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Payment Card Security - What Every Dealer Should Know!

4 Aug, 2010 By: Charles L. Nault imageSource

Payment Card Security - What Every Dealer Should Know!

 By Jim Phillips, CEO, Digital Gateway & Sean Kramer, Pres. & CEO, Element Payment  

Do you store, transmit or process cardholder data such as credit cards, debit cards, payment cards or checks?

Is PCI compliance a term you have never heard of or a topic you are perplexed by? If so, keep reading because the information below could save you tens of thousands of dollars and hundreds of hours.

As you are probably aware, credit card fraud is a significant problem. It seems like you can’t get through a work week nowadays without hearing about someone’s credit card number being stolen or a company having to issue a statement that their systems were “hacked” and thousands, if not millions, of customers’ credit card numbers were compromised. In recent years, the compromise of credit card and personal information has cost major retailers hundreds of millions of dollars in fines and compensation to customers. This trend hasn’t gone unnoticed by the major credit card brands; in 2005, banks that issue credit cards lost $1.14 billion due to credit card fraud and in 2006, that annual loss increased by 10%.  

The Payment Card Industry and Data Security Standards
These wince-worthy statistics played a critical role in driving the major credit card brands, Visa, MasterCard, Discover, American Express and JCB to establish the Payment Card Industry Security Standards Council, also known as PCI SSC.  The PCI SSC, founded in 2006, is responsible for the creation, maintenance and distribution of education for data security standards that promote higher levels of security around credit card numbers and other sensitive cardholder data. The key set of requirements is the Payment Card Industry Data Security Standard or PCI DSS for short. PCI DSS is a set of twelve requirements that all businesses—including government entities—must comply with in order to accept credit and debit cards from their customers. Under the PCI DSS, merchants are required to:

Build and Maintain a Secure Network
Requirement 1:
Install and maintain a firewall configuration to protect cardholder data

Requirement 2: Do not use vendor-supplied defaults for system passwords and other security parameters

Protect Cardholder Data
Requirement 3:
Protect stored cardholder data

Requirement 4: Encrypt transmission of cardholder data across open, public networks

Maintain a Vulnerability Management Program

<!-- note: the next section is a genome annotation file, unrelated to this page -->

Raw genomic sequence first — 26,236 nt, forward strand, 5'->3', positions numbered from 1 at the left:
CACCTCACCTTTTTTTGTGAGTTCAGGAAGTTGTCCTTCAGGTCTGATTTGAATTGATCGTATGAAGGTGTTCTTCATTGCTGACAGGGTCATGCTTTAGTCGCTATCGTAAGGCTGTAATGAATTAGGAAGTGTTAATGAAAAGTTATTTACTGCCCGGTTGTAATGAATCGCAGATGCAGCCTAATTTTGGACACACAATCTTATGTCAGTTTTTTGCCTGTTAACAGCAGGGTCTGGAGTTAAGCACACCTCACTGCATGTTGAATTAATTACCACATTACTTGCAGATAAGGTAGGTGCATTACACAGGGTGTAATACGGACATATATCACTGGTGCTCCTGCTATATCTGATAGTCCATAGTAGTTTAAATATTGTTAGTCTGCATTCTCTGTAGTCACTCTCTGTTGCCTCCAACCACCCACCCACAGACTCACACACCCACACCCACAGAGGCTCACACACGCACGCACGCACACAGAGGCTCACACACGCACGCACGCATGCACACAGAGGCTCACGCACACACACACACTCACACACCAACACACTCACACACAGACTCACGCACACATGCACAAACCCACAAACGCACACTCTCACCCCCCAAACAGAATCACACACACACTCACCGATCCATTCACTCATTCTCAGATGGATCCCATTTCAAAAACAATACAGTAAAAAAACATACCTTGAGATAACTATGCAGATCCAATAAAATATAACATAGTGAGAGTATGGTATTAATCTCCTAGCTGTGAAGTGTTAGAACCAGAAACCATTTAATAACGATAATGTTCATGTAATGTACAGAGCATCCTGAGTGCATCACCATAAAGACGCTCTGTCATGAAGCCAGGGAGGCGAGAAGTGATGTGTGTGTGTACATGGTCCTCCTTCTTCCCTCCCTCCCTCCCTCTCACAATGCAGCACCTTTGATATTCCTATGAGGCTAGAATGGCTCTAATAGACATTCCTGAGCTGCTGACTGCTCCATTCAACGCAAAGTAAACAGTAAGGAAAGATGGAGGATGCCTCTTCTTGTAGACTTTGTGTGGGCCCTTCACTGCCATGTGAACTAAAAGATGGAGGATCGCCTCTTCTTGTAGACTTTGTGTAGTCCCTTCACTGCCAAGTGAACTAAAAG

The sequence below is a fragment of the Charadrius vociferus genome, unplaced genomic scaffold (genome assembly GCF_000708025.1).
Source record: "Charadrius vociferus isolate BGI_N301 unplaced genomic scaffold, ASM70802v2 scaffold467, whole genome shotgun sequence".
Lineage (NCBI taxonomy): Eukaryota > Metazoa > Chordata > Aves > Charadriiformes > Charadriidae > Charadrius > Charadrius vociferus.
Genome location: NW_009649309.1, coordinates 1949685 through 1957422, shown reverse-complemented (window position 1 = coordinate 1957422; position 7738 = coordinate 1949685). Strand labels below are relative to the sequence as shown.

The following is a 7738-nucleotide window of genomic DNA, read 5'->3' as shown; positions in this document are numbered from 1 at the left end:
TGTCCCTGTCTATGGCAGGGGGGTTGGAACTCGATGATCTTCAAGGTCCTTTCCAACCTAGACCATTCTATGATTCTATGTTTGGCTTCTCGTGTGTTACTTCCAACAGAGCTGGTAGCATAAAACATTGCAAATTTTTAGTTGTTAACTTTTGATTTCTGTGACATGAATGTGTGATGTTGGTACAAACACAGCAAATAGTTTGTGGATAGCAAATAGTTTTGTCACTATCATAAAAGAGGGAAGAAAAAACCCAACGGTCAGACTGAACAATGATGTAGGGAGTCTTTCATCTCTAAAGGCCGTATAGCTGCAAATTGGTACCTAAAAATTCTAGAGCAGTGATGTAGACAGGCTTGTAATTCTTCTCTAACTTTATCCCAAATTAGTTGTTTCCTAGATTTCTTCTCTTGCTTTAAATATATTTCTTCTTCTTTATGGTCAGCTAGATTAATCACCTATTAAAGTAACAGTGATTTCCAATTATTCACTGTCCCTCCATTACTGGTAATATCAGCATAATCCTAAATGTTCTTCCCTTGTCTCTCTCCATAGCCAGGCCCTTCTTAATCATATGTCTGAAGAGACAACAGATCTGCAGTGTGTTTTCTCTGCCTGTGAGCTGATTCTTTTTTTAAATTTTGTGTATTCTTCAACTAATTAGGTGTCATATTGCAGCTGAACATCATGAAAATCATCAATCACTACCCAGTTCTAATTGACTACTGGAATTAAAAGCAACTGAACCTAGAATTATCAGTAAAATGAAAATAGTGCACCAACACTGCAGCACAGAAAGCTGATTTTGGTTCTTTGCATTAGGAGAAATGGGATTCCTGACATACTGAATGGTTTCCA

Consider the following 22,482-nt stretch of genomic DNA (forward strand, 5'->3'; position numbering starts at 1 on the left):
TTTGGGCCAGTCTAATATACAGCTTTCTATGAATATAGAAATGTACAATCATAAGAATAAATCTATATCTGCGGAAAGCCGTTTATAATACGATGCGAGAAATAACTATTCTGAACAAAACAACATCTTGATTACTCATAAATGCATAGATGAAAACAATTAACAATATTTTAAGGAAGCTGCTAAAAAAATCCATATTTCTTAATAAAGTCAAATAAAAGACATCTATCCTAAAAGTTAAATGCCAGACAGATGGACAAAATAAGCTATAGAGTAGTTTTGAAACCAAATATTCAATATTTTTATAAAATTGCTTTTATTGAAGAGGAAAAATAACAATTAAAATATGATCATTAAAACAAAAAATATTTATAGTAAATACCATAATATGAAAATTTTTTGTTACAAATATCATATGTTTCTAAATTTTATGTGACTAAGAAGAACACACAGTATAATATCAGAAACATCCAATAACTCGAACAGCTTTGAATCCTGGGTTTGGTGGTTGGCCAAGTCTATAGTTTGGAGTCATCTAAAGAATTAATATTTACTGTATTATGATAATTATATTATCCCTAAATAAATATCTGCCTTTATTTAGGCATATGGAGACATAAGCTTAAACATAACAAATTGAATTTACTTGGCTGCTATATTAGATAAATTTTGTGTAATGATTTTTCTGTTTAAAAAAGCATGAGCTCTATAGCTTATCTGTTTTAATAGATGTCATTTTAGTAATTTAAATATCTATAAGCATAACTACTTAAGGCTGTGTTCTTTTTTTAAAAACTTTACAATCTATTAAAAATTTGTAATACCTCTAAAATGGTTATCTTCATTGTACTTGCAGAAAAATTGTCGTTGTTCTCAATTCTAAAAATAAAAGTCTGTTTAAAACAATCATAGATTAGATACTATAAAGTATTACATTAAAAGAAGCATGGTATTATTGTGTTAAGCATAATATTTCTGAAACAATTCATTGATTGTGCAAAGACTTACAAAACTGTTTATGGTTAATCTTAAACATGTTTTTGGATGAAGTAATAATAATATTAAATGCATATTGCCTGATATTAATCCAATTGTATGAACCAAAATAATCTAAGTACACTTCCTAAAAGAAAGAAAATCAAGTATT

Requirement 5: Use and regularly update anti-virus software

Requirement 6: Develop and maintain secure systems and applications

Implement Strong Access Control Measures
Requirement 7:
Restrict access to cardholder data by business need-to-know

Requirement 8: Assign a unique ID to each person with computer access

Requirement 9: Restrict physical access to cardholder data

Regularly Monitor and Test Networks
Requirement 10:
Track and monitor all access to network resources and cardholder data

Requirement 11: Regularly test security systems and processes

Maintain an Information Security Policy
Requirement 12:
Maintain a policy that addresses information security

Not too bad right?  Only 12 requirements—but each of these requirements have sub-requirements, over 200 in all, which, candidly speaking, could drain your will to live if you go about trying to comply with these requirements without reading the rest of this article.

Regarding the PCI DSS, each of the major credit card brands have agreed to make these requirements an essential part of their own data security programs, meaning that these are the technical requirements they expect merchants (like you) to adhere to. The card brands are more serious than ever about stressing the importance of compliance. In 2009, MasterCard announced their own fees of up to $25,000 for merchants who are non-compliant with the card brand’s compliance regulations. The crackdown is far from unjustified when you consider that 81% of organizations suffering data breaches in 2008 were not PCI compliant, according to a 2009 Data Breach Investigation report by Verizon. 

Why Me?

Many of you are probably saying to yourselves, “I haven’t been told that I need to be PCI DSS compliant by my bank or processor, let alone any of the credit card brands …” The most likely reason for this is because you are categorized as a “Level 4 Merchant” which means you process less than 20,000 e-commerce transactions through a single major credit card brand or you process less than 1 million total transactions a year through a single major credit card brand. Level 4 Merchants have been provided leniency up till now when it comes to PCI DSS compliance because the payment brands generally have “bigger fish to fry,” but starting this year a related set of standards also originating from the PCI SSC has come into effect called the Payment Application Data Security Standard, also known as the PA-DSS. The PA-DSS is a set of requirements that apply to software applications that are used by merchants to process, store or transmit information at the point-of-sale (POS). The PA-DSS is considered to be just as, if not more costly to comply with than the PCI DSS. A recently passed deadline may soon bring Level 4 merchants into a situation where their acquirers (banks, processors, gateways and other financial entities with a stake in the merchant’s payment processing) will be forcing them to comply with PCI DSS and by necessity, only use PA-DSS validated payment applications or face stiff fines and a potential end to their ability to process payments.

The Cost of Achieving PCI Compliance